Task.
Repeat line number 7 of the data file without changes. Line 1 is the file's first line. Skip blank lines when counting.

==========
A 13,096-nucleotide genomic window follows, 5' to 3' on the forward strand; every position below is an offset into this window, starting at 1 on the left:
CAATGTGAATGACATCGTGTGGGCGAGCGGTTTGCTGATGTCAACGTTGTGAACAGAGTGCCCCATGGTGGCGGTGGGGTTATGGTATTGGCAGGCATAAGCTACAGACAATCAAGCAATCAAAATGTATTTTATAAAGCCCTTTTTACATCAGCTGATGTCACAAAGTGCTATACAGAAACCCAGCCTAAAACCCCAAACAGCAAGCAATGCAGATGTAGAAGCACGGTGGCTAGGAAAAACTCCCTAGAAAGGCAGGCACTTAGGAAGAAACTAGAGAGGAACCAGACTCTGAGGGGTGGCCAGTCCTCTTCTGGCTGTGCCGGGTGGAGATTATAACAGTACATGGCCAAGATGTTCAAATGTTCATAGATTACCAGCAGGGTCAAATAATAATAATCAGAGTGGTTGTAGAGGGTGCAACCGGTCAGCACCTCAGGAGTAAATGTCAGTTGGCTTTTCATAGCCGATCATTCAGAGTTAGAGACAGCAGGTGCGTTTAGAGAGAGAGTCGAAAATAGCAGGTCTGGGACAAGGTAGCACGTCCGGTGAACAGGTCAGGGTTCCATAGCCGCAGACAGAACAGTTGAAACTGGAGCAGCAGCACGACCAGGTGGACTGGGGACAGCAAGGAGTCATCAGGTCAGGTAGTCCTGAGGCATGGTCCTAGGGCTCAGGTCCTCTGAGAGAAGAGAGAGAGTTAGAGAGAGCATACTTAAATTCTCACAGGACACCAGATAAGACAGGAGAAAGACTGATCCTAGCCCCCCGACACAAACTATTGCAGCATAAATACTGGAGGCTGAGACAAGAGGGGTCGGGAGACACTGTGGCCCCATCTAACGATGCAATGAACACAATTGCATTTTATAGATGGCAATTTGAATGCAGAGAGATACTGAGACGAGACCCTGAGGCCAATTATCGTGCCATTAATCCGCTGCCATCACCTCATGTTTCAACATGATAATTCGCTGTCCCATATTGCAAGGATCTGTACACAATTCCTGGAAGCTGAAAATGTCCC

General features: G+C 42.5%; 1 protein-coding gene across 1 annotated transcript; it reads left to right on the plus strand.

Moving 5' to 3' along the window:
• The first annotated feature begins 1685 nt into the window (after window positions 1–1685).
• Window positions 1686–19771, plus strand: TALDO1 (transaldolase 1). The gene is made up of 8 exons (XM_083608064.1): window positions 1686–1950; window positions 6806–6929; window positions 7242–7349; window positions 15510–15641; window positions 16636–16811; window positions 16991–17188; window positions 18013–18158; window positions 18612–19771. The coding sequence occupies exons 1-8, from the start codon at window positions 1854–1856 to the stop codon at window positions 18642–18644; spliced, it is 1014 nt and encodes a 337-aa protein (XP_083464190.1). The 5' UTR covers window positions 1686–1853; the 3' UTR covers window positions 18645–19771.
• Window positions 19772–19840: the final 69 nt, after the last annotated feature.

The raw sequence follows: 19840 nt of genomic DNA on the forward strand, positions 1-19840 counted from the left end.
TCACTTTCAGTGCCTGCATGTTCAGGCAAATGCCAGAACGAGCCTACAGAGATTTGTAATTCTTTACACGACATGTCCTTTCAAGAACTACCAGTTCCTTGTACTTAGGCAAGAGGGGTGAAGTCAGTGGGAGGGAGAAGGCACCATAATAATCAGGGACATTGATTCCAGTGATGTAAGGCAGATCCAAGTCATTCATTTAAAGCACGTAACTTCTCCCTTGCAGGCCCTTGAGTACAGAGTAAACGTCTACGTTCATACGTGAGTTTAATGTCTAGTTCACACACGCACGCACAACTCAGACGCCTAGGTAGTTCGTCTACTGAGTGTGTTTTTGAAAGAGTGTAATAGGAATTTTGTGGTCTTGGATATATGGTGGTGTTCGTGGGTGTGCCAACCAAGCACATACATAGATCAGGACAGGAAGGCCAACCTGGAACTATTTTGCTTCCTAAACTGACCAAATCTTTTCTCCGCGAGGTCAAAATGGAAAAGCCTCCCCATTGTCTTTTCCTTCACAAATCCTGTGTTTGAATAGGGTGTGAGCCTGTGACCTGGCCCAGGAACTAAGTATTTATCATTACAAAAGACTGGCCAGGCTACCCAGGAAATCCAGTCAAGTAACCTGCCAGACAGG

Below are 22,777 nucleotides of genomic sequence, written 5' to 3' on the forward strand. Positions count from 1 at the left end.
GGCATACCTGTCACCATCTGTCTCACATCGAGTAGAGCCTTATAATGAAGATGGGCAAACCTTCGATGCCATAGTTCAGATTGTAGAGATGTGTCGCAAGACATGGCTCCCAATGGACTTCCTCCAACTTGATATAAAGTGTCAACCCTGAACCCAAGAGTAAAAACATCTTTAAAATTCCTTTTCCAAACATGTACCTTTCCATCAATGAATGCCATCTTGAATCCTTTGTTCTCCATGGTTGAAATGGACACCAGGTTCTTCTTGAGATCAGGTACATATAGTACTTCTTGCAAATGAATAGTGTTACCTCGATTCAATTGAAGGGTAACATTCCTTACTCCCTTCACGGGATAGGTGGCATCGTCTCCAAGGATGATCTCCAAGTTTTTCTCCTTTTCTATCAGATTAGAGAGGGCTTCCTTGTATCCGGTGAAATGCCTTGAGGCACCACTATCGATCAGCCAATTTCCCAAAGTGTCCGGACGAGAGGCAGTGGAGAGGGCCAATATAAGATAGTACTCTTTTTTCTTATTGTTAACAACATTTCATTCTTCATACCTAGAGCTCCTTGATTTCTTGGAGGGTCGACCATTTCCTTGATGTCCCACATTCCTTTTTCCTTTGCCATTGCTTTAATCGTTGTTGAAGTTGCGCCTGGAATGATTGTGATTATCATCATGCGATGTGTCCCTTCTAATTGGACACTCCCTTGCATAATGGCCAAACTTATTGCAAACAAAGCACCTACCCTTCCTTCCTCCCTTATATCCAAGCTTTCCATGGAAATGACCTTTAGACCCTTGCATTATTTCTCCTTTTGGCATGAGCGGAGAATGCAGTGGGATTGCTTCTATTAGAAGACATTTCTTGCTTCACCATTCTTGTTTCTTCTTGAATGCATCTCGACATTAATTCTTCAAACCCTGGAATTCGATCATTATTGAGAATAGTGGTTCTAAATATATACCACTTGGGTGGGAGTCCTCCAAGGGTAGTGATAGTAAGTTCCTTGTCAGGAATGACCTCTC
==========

• Window positions 19772–19840: the final 69 nt, after the last annotated feature.